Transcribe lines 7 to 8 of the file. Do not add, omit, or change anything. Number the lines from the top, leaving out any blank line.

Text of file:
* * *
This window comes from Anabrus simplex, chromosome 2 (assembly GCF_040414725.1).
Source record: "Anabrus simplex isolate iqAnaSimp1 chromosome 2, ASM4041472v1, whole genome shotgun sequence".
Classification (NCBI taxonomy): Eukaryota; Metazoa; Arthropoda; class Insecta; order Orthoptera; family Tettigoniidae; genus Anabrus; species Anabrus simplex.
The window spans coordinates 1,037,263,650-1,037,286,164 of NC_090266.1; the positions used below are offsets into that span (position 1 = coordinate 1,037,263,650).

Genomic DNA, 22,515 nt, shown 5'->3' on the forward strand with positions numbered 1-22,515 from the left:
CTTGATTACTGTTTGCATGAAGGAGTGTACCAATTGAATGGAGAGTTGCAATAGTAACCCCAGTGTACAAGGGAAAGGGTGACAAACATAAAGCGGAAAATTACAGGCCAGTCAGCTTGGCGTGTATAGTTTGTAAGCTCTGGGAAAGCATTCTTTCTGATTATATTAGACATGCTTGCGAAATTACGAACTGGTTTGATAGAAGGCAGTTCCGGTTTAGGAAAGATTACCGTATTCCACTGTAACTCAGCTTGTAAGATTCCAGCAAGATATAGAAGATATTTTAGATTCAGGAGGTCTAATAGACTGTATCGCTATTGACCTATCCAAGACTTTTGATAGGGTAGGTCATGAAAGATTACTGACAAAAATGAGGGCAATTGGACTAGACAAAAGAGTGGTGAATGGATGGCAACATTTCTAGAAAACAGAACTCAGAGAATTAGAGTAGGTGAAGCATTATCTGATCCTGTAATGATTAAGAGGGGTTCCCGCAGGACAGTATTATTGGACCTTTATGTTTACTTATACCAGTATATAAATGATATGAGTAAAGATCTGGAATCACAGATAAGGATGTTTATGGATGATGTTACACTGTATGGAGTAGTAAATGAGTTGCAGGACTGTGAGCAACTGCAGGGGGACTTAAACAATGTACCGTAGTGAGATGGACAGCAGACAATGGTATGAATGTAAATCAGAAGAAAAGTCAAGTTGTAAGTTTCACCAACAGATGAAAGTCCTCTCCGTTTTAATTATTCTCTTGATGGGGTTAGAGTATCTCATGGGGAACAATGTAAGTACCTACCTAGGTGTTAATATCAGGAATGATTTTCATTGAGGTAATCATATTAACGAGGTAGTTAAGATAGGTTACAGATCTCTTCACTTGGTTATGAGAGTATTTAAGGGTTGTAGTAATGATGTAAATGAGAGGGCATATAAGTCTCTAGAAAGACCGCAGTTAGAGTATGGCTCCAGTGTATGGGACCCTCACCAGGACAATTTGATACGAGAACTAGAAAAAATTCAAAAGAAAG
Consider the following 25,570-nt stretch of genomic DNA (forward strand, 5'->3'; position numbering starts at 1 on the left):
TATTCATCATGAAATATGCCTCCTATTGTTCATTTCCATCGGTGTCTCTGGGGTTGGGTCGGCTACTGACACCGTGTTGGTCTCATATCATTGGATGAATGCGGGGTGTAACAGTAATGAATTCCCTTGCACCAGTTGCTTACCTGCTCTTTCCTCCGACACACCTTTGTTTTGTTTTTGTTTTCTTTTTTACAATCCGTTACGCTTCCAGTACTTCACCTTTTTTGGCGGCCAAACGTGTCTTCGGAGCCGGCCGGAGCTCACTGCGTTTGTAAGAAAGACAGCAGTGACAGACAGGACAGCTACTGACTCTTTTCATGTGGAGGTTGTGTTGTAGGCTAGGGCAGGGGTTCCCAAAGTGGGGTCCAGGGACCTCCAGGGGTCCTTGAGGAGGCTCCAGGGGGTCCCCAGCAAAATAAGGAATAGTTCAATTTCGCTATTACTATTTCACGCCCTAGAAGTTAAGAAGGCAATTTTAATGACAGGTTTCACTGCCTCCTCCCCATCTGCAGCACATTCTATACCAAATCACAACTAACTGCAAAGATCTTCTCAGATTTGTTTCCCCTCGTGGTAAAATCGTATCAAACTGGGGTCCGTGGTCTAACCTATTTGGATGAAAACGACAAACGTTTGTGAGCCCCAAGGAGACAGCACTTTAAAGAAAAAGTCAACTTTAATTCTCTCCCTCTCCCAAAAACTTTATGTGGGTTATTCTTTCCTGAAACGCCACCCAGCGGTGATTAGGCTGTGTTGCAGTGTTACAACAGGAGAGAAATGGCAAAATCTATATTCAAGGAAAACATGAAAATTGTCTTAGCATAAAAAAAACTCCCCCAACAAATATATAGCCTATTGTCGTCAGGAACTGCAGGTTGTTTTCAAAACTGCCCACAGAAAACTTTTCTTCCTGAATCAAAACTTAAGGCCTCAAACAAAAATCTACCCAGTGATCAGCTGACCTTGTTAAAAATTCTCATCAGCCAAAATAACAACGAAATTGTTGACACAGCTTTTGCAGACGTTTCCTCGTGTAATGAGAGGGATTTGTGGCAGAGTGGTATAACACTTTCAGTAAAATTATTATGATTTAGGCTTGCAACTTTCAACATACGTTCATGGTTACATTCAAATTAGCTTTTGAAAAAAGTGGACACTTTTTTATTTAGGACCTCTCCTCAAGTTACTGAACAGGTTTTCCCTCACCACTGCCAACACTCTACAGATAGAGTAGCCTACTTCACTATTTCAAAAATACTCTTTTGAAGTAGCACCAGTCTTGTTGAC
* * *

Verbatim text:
Consider the following 25,570-nt stretch of genomic DNA (forward strand, 5'->3'; position numbering starts at 1 on the left):
TATTCATCATGAAATATGCCTCCTATTGTTCATTTCCATCGGTGTCTCTGGGGTTGGGTCGGCTACTGACACCGTGTTGGTCTCATATCATTGGATGAATGCGGGGTGTAACAGTAATGAATTCCCTTGCACCAGTTGCTTACCTGCTCTTTCCTCCGACACACCTTTGTTTTGTTTTTGTTTTCTTTTTTACAATCCGTTACGCTTCCAGTACTTCACCTTTTTTGGCGGCCAAACGTGTCTTCGGAGCCGGCCGGAGCTCACTGCGTTTGTAAGAAAGACAGCAGTGACAGACAGGACAGCTACTGACTCTTTTCATGTGGAGGTTGTGTTGTAGGCTAGGGCAGGGGTTCCCAAAGTGGGGTCCAGGGACCTCCAGGGGTCCTTGAGGAGGCTCCAGGGGGTCCCCAGCAAAATAAGGAATAGTTCAATTTCGCTATTACTATTTCACGCCCTAGAAGTTAAGAAGGCAATTTTAATGACAGGTTTCACTGCCTCCTCCCCATCTGCAGCACATTCTATACCAAATCACAACTAACTGCAAAGATCTTCTCAGATTTGTTTCCCCTCGTGGTAAAATCGTATCAAACTGGGGTCCGTGGTCTAACCTATTTGGATGAAAACGACAAACGTTTGTGAGCCCCAAGGAGACAGCACTTTAAAGAAAAAGTCAACTTTAATTCTCTCCCTCTCCCAAAAACTTTATGTGGGTTATTCTTTCCTGAAACGCCACCCAGCGGTGATTAGGCTGTGTTGCAGTGTTACAACAGGAGAGAAATGGCAAAATCTATATTCAAGGAAAACATGAAAATTGTCTTAGCATAAAAAAAACTCCCCCAACAAATATATAGCCTATTGTCGTCAGGAACTGCAGGTTGTTTTCAAAACTGCCCACAGAAAACTTTTCTTCCTGAATCAAAACTTAAGGCCTCAAACAAAAATCTACCCAGTGATCAGCTGACCTTGTTAAAAATTCTCATCAGCCAAAATAACAACGAAATTGTTGACACAGCTTTTGCAGACGTTTCCTCGTGTAATGAGAGGGATTTGTGGCAGAGTGGTATAACACTTTCAGTAAAATTATTATGATTTAGGCTTGCAACTTTCAACATACGTTCATGGTTACATTCAAATTAGCTTTTGAAAAAAGTGGACACTTTTTTATTTAGGACCTCTCCTCAAGTTACTGAACAGGTTTTCCCTCACCACTGCCAACACTCTACAGATAGAGTAGCCTACTTCACTATTTCAAAAATACTCTTTTGAAGTAGCACCAGTCTTGTTGAC